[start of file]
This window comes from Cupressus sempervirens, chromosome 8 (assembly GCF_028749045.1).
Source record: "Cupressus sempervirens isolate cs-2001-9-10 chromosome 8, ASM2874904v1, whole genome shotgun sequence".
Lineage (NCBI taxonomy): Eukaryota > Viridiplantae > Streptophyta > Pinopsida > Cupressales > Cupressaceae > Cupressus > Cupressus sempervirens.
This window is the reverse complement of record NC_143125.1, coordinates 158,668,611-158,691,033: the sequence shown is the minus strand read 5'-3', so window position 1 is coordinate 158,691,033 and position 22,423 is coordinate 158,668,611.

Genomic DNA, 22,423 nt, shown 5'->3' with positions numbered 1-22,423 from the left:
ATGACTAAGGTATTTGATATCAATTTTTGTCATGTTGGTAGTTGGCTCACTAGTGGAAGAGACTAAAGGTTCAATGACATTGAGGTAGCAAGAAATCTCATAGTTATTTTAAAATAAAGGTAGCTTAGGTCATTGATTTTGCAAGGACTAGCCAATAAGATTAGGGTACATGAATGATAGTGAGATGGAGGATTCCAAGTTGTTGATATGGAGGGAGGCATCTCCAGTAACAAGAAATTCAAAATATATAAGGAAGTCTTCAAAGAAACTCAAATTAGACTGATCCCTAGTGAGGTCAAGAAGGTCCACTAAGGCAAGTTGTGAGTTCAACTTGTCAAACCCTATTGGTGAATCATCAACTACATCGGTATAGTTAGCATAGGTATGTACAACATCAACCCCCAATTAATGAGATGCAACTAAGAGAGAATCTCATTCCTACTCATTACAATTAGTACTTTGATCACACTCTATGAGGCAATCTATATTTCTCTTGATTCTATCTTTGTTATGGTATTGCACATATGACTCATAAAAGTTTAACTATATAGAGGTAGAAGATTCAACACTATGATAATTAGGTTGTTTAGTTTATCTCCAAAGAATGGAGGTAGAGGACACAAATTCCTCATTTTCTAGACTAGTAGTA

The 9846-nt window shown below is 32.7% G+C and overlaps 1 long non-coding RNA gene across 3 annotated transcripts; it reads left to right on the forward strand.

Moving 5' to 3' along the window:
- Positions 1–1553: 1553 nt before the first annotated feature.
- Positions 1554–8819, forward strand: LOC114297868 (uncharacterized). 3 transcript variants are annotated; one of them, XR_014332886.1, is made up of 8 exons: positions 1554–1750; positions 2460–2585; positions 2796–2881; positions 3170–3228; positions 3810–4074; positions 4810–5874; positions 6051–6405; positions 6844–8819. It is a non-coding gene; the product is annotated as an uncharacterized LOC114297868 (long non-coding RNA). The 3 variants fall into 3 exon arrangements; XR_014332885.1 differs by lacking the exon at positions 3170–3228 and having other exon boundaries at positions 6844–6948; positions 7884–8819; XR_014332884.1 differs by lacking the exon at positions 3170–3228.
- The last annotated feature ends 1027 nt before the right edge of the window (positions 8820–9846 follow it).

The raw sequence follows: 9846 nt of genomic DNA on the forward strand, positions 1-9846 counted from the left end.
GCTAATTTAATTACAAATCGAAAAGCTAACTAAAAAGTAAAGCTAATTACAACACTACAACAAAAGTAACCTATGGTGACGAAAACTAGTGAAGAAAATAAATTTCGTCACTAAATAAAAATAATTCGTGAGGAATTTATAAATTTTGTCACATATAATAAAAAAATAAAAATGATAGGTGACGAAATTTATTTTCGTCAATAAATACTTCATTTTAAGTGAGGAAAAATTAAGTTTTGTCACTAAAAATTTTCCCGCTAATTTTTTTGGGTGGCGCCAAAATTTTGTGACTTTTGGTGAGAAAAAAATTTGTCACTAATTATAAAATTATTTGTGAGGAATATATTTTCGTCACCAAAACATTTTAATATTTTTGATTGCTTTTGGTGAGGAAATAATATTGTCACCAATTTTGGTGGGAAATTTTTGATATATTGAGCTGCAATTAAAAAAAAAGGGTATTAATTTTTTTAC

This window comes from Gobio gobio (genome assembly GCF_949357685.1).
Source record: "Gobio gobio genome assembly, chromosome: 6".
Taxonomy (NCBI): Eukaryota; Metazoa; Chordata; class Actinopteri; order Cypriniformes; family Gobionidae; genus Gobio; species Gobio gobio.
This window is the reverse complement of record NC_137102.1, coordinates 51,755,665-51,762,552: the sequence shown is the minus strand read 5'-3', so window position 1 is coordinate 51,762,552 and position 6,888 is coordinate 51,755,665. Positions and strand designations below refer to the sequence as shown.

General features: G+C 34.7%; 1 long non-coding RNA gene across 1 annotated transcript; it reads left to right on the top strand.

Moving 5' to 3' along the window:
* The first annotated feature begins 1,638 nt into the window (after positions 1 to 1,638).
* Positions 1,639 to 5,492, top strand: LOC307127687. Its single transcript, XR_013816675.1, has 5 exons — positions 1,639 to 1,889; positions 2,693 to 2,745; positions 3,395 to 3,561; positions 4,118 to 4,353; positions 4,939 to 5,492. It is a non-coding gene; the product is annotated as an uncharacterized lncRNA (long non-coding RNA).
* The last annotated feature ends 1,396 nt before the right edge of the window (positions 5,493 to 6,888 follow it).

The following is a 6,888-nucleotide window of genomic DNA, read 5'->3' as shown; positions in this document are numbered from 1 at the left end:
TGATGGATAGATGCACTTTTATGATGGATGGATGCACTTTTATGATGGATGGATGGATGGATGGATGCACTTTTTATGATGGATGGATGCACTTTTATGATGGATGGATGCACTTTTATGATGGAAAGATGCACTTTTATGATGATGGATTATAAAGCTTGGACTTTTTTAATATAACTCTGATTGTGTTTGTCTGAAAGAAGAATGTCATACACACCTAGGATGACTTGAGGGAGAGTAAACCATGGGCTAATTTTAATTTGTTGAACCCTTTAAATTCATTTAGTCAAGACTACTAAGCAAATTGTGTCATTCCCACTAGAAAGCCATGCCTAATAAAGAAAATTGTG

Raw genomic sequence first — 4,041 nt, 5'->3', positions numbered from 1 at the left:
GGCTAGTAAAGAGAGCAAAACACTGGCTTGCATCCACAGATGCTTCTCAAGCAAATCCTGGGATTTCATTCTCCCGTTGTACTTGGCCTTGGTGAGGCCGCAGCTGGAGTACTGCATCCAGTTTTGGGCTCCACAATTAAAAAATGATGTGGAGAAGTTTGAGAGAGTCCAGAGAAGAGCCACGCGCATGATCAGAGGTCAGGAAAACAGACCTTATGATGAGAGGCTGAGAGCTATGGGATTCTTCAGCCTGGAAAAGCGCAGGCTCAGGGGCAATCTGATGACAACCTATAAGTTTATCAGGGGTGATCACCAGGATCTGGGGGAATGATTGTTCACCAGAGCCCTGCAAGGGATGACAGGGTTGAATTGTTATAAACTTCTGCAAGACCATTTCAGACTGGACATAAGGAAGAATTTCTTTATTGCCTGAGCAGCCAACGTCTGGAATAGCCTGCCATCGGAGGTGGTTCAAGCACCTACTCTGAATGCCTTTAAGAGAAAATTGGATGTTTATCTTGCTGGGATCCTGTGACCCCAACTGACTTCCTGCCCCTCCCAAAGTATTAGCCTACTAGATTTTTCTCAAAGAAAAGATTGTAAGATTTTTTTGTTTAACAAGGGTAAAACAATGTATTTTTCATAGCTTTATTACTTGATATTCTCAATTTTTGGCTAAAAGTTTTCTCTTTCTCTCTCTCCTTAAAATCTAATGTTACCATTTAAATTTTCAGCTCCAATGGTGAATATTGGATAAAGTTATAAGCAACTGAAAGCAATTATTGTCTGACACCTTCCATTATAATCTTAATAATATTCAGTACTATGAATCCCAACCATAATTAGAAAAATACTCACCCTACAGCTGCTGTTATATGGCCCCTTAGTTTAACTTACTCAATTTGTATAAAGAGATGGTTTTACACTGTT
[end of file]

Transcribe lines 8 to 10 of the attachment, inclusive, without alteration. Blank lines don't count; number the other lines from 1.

Moving 5' to 3' along the window:
- Positions 1–1553: 1553 nt before the first annotated feature.
- Positions 1554–8819, forward strand: LOC114297868 (uncharacterized). 3 transcript variants are annotated; one of them, XR_014332886.1, is made up of 8 exons: positions 1554–1750; positions 2460–2585; positions 2796–2881; positions 3170–3228; positions 3810–4074; positions 4810–5874; positions 6051–6405; positions 6844–8819. It is a non-coding gene; the product is annotated as an uncharacterized LOC114297868 (long non-coding RNA). The 3 variants fall into 3 exon arrangements; XR_014332885.1 differs by lacking the exon at positions 3170–3228 and having other exon boundaries at positions 6844–6948; positions 7884–8819; XR_014332884.1 differs by lacking the exon at positions 3170–3228.